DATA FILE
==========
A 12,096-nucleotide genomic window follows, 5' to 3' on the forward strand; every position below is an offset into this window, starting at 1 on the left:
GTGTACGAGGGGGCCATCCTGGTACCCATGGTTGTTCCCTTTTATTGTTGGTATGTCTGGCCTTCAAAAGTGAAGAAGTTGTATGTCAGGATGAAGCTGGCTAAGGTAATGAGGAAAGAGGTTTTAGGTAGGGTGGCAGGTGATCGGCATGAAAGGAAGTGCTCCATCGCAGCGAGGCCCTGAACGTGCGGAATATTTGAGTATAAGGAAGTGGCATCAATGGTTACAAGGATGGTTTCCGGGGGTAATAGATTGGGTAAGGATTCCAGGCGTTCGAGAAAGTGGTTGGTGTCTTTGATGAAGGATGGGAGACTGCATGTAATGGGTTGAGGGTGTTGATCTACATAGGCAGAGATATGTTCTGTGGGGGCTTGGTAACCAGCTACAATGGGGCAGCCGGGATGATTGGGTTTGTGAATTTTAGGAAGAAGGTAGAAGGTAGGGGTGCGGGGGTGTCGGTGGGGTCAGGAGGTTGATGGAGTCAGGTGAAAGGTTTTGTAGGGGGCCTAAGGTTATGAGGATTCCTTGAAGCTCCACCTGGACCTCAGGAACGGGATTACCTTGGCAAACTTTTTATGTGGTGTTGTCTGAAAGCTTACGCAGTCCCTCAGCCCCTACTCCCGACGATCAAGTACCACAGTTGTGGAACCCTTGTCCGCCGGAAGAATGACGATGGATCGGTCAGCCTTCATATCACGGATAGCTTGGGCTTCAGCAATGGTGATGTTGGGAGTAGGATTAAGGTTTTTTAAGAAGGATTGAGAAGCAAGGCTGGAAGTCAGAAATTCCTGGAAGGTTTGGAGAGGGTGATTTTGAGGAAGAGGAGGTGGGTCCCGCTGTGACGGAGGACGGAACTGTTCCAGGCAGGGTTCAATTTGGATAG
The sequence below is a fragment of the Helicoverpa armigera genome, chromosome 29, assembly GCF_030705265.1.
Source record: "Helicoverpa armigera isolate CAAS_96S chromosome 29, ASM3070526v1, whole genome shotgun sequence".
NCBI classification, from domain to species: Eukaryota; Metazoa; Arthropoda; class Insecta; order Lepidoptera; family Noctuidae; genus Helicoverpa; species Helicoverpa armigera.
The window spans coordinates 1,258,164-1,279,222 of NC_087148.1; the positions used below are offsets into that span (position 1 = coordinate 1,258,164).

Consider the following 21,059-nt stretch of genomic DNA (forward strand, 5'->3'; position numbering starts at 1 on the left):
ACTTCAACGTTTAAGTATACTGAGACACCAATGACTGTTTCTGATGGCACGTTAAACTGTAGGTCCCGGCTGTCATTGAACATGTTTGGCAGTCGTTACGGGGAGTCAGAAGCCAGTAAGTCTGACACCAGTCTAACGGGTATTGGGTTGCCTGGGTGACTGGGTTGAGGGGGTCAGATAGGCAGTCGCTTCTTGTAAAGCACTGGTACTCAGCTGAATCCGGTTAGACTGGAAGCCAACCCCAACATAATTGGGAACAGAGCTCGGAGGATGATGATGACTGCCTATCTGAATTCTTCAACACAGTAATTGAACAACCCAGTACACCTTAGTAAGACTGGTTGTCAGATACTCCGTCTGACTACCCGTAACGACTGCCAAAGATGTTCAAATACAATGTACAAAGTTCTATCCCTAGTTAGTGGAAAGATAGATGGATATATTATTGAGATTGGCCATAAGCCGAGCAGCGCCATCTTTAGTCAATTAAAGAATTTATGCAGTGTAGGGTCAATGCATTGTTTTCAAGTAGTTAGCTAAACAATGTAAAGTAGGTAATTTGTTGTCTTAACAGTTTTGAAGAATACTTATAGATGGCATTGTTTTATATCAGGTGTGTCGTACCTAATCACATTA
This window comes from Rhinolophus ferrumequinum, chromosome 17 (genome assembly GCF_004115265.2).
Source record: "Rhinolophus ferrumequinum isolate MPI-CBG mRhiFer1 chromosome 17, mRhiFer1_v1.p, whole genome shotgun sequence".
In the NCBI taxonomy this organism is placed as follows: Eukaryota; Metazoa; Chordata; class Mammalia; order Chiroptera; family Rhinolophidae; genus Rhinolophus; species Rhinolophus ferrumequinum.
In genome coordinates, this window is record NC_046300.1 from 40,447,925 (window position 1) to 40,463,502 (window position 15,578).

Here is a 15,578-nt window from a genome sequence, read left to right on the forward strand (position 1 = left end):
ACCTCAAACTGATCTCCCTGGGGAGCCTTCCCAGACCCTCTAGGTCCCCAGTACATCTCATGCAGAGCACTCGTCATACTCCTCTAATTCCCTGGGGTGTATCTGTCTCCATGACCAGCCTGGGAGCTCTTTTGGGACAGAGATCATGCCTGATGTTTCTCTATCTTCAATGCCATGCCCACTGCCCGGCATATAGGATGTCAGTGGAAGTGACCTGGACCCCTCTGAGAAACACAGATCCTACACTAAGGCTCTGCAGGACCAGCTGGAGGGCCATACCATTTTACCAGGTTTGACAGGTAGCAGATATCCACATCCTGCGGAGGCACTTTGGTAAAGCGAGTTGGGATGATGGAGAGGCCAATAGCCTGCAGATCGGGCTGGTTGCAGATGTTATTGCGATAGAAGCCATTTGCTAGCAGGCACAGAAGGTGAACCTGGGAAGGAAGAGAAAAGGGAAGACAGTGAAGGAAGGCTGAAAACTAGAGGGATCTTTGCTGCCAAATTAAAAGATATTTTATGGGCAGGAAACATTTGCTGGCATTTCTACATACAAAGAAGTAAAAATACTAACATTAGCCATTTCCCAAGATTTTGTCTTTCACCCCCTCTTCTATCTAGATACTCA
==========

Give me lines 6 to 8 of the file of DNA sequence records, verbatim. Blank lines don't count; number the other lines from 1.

The window spans coordinates 1,258,164-1,279,222 of NC_087148.1; the positions used below are offsets into that span (position 1 = coordinate 1,258,164).

Consider the following 21,059-nt stretch of genomic DNA (forward strand, 5'->3'; position numbering starts at 1 on the left):
ACTTCAACGTTTAAGTATACTGAGACACCAATGACTGTTTCTGATGGCACGTTAAACTGTAGGTCCCGGCTGTCATTGAACATGTTTGGCAGTCGTTACGGGGAGTCAGAAGCCAGTAAGTCTGACACCAGTCTAACGGGTATTGGGTTGCCTGGGTGACTGGGTTGAGGGGGTCAGATAGGCAGTCGCTTCTTGTAAAGCACTGGTACTCAGCTGAATCCGGTTAGACTGGAAGCCAACCCCAACATAATTGGGAACAGAGCTCGGAGGATGATGATGACTGCCTATCTGAATTCTTCAACACAGTAATTGAACAACCCAGTACACCTTAGTAAGACTGGTTGTCAGATACTCCGTCTGACTACCCGTAACGACTGCCAAAGATGTTCAAATACAATGTACAAAGTTCTATCCCTAGTTAGTGGAAAGATAGATGGATATATTATTGAGATTGGCCATAAGCCGAGCAGCGCCATCTTTAGTCAATTAAAGAATTTATGCAGTGTAGGGTCAATGCATTGTTTTCAAGTAGTTAGCTAAACAATGTAAAGTAGGTAATTTGTTGTCTTAACAGTTTTGAAGAATACTTATAGATGGCATTGTTTTATATCAGGTGTGTCGTACCTAATCACATTA